When you take on a position of leadership, it comes with the responsibility to be mindful of those who fall within your sphere of influence. You may get elected for who you are, who you know, and what you have done in the past. If you want to go further,who you pay attention to has to change. You have to take into consideration people's legitimate stake in altering the status quo, because whatever we have in place today won't work forever for everyone. It is easy for me to think of a "for instance" of law that doesn't work for people who deserve better from legislators, and in particular those who stood against them.When a person needs medical attention, and there exists a substance that is helpful without being harmful, our leaders should not be standing in the door, keeping physicians from aiding the recovery of patients. An allegiance to keeping around legal barriers to accessing a substance that is readily available through illegal distribution only benefits a few special groups of people: The criminals selling the stuff on the black market, the people banking overtime in a vain attempt to incarcerate the drug merchants, and the merchants of man-made drugs who do not want the competition of an unpatentable, natural occurring agent. My children and yours will or will not smoke dope according to their character development. Availability under the status quo is plentiful, as the black market reaps the high margins sustainable only by the barrier to entry provided by our current scheme of enforcement.It is a tired argument to make that children will be adversely affected by providing patients in need a substance that will help them. Nothing beats the black market when it comes to the distribution of mind altering substances to minors. And kids really do not give a flying frijole what the statehouse has to say about their means of recreation. From the callous way legislators dismiss the needs of ailing patients, our children would be fools to look at the sausage factory in Hartford for moral leadership. Coming from a law enforcement background, it is easy to drink the Koolaid that makes you believe in the goodness of locking up people involved in the marijuana trade. If you want to write laws, you should consider the plight of someone who volunteers to donate a part of their liver to save a friend, then suffers extreme GI issues that are made worse by prescription pain killers. Is this person a criminal for taking something to help her get better? This law is changing due to the leadership of those who saw the wisdom of putting the needs of a patient above the wants and desires of crooks, cops, and pharmaceutical companies. Voters need to be careful to elect leaders who have the agility to change when what we are doing is not working for people whose skin in the game is nothing less than their own skin.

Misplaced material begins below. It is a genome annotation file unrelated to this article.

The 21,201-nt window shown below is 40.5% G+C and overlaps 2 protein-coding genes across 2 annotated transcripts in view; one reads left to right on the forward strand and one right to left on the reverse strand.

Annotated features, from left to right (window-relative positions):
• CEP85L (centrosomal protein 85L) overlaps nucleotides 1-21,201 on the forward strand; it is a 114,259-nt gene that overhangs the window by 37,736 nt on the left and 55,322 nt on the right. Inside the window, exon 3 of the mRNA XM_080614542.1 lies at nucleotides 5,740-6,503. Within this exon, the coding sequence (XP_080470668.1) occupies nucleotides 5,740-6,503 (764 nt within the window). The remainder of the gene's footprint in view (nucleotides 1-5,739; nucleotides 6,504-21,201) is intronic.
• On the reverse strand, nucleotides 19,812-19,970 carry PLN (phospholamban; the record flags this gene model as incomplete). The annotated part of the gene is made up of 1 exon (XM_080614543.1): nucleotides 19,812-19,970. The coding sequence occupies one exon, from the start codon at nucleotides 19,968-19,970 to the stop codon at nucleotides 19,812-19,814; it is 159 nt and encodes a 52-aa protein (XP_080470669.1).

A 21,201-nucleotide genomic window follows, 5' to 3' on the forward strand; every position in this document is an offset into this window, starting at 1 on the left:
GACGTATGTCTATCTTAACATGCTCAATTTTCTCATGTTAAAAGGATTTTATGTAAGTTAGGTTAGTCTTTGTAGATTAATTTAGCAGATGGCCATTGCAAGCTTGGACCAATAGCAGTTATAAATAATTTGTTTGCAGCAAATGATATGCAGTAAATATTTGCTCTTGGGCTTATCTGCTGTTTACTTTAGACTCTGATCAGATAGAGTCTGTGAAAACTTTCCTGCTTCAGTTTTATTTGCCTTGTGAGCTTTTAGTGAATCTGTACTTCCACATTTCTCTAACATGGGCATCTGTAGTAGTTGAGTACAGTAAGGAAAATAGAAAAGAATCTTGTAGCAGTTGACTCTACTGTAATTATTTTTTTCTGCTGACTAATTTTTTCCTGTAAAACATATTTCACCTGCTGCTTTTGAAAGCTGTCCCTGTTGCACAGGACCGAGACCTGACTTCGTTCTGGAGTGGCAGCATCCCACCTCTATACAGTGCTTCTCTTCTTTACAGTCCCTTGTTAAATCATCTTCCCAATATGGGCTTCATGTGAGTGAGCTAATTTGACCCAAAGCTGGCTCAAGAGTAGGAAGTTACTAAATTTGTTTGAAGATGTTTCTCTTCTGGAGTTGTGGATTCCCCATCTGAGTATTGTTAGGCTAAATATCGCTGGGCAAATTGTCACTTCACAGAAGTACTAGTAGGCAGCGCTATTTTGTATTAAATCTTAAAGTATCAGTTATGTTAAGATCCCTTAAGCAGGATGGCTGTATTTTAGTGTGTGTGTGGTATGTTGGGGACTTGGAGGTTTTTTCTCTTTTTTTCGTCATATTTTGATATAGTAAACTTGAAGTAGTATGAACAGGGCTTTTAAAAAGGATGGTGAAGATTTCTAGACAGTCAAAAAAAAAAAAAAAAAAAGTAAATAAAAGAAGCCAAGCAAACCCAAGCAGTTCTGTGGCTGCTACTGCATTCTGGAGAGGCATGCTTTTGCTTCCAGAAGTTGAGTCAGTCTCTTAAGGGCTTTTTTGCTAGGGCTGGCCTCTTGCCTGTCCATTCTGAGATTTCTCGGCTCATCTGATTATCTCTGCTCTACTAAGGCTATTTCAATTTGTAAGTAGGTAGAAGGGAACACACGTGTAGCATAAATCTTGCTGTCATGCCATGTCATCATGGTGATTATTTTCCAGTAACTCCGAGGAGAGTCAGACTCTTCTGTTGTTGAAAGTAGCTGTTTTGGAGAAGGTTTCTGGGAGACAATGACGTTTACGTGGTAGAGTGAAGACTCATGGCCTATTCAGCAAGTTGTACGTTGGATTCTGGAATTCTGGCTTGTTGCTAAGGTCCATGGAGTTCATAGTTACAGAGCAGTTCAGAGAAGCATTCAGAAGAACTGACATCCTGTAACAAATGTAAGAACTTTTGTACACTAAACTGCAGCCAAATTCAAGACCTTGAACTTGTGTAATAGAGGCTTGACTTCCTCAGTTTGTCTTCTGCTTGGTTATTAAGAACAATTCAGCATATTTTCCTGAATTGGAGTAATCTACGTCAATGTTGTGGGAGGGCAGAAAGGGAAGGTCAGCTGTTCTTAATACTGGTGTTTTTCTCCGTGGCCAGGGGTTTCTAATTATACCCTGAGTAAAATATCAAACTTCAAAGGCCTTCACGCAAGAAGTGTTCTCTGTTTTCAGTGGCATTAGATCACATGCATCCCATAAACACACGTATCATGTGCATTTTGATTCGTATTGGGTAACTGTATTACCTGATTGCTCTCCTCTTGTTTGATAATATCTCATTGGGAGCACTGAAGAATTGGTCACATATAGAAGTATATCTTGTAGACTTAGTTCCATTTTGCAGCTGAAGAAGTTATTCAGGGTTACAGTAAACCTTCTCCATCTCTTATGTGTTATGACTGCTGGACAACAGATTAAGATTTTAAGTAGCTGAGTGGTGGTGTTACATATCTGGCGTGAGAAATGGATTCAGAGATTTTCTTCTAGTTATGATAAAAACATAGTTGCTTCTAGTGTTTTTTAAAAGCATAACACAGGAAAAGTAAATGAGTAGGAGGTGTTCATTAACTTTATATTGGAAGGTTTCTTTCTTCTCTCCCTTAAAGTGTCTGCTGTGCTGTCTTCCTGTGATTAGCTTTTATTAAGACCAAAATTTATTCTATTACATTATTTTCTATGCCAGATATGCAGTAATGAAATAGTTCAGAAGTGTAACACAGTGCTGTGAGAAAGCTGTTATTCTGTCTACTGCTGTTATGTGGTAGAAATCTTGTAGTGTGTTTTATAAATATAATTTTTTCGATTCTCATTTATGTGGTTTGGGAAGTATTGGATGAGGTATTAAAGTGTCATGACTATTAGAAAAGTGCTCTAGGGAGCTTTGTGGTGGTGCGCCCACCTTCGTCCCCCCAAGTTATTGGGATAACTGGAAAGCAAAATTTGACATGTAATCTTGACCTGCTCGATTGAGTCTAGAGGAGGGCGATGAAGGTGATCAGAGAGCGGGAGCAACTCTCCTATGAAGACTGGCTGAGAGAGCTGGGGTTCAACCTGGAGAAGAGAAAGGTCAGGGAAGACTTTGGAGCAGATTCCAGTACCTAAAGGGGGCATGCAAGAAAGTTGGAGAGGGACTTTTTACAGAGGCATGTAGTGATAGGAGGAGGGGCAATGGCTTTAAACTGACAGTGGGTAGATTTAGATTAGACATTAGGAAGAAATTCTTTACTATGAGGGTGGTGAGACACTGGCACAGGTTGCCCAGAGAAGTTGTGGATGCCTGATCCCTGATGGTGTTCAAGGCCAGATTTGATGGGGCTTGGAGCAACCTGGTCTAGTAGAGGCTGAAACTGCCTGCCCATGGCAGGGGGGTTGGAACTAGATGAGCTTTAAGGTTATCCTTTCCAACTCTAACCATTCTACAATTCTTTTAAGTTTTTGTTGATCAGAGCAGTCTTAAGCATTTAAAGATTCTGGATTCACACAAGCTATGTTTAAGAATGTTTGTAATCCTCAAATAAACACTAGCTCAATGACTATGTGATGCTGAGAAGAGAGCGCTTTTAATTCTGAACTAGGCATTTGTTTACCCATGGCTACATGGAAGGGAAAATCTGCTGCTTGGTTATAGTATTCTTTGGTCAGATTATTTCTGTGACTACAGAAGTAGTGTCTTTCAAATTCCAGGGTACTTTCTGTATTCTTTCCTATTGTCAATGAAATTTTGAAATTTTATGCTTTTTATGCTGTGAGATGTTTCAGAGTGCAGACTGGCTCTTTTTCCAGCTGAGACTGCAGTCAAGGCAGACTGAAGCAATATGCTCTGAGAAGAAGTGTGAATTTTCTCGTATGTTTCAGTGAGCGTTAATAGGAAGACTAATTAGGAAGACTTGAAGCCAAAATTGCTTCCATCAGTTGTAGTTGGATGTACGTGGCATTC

Tuesday, May 8, 2012

A road well ridden

On the road

On my own

Out of earshot

of other folks.

Free to stop to hear

pond frogs chirping.

I pause to take a picture

of animals along the way

The cattle stop and look

then hurriedly saunter away.

They are used to people

who quickly pass on by.

They must think it strange